A Welcome Bay resident is fighting for public access to a waterfront reserve that contains private fences, landscaping and planting.
Chris Doms' campaign to have decades of "encroachments" — including fences across the reserve, hard landscaping and dense planting — removed from Forrester Drive Esplanade Reserve has now reached Tauranga City Council after finding support on community Facebook groups.
Residents on Forrester Drive, however, say the structures, paid for and maintained by property owners, were intended to slow erosion, strengthen seawalls and increase security, as well as to beautify and protect a neglected reserve never used as a walkway — not to keep people out.
Doms said some of the encroachments were in his opinion "egregious".
In an October presentation to Tauranga City councillors, he said a boardwalk along the esplanade was the dream, but at the least the obstructions should go and the land be made accessible to the public.
"This would require a reasonably small investment from the council, as the esplanade would be very walkable along almost its entire length."
Not so, say residents.
"A boardwalk/cycleway has been talked about for 20 years," said Dr John Gemming, who has lived on Forrester Drive with wife Gill Gemming for 38 years.
"Everyone who lives here is aware that one day that will happen. But even a simple walkway would cost hundreds of thousands."
Structures aside, making it walkable would require retaining walls, flattening of slopes, erosion mitigation, seawalls repairs and dealing to overgrown vegetation, he said.
Like several other residents the Bay of Plenty Times Weekend spoke to — most of whom would not be named because the tone of some Facebook threads (people talking about pulling down fences) made them feel targeted — the Gemmings knew it was council land and did not object to public access on principle.
Both said if the community wanted a boardwalk they would look to support it, however they thought the ratepayer money would be better spent on more urgent problems, such as Turret Rd.
They cautioned against people vilifying property owners, saying they had been caring for the reserve for decades, and the structures had a long history and were largely well-intentioned.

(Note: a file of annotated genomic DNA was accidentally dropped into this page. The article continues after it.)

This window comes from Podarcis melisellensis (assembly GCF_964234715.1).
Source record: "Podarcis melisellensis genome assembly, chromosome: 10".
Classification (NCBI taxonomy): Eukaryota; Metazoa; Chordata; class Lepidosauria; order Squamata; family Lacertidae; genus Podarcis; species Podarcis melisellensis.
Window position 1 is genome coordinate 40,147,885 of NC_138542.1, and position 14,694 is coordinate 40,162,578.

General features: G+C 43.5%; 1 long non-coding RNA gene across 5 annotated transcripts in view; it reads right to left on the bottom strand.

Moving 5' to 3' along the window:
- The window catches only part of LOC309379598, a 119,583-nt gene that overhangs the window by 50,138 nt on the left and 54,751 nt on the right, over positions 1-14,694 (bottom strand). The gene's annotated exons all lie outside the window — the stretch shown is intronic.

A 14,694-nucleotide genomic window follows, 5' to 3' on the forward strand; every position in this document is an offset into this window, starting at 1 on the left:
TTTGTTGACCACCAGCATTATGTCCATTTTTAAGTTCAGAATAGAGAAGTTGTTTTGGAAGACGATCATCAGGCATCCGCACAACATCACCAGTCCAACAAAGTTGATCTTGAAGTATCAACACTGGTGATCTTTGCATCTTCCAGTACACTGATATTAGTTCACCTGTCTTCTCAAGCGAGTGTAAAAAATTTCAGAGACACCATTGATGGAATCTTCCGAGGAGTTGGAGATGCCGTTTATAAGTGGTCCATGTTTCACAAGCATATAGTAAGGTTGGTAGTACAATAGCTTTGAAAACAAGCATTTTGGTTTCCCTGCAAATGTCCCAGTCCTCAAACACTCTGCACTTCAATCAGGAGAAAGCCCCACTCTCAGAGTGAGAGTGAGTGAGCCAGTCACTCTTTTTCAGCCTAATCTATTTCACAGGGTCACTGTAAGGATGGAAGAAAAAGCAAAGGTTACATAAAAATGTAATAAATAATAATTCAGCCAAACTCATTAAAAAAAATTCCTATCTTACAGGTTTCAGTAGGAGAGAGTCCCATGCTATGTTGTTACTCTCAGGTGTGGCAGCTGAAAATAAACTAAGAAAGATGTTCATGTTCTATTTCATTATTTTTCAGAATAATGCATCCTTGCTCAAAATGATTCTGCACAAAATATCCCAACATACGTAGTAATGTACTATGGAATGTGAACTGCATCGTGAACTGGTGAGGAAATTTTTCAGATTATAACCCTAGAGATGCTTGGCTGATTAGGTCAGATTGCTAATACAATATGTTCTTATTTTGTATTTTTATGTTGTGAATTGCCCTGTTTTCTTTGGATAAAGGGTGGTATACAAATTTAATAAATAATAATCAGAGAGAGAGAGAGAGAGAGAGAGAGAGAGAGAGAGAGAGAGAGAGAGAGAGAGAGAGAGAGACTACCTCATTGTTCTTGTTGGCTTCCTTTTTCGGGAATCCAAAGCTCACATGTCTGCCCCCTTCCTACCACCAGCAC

The Gemmings said that in 1984 they got permission from the harbour board to replace the section of falling-down timber seawall in front of their home with a contoured stone wall to protect the reserve from erosion.
"Over the next decade lots of people also bolstered their seawalls," John Gemming said.
He said in the mid-90s the council imposed a wider setback with "no consultation".
He had never seen the reserve used as a walkway but people had always happily walked along the beach at low tide and swum in the estuary in front of the houses.
Other residents described inheriting encroaching structures or deciding to do their own repairs or improvement after storm damage, given authorities did not seem interested.
Some had security concerns about increased public access, specifically around crime and antisocial behaviour in Tye Park spilling down their coast or making their houses easier to reach by burglars, who already targeted the area via the water.
Mark Smith, Tauranga City Council manager of parks and recreation, said the council was about to install security cameras in Tye Park to discourage "bad behaviour".
He said the council was looking to bring forward scheduled work to reduce encroachments in the Welcome Bay area.
He said that process would involve looking at the history of any structures and engaging with residents and the community before deciding next steps.
Forrester Drive Esplanade Reserve
- Harbour reserve overlooking Welcome Bay Estuary
- Parallel to Forrester Drive
- Between Tye Park and Welcome Bay Rd
- Approx 5260sq m
- 37 properties front on to it
- Two alleyway accesses
- Tangata whenua: Ngāti He
- Concrete skirt constructed on margin in 1999
- Owned by Tauranga City Council
- Source: Tauranga City Council
Tauranga City Council's management plan
1. Develop a complete walkway link from Welcome Bay Rd, across the esplanade
reserve and around the estuary to Tye Park.
2. Work with residents to remove encroachments into reserve areas.
3. Manage the reserve to reflect the significant passive recreational opportunities,
connecting people to the harbour margins while maintaining the existing ecological and landscape values.
- Source: Draft Tauranga Reserves Management Plan 2018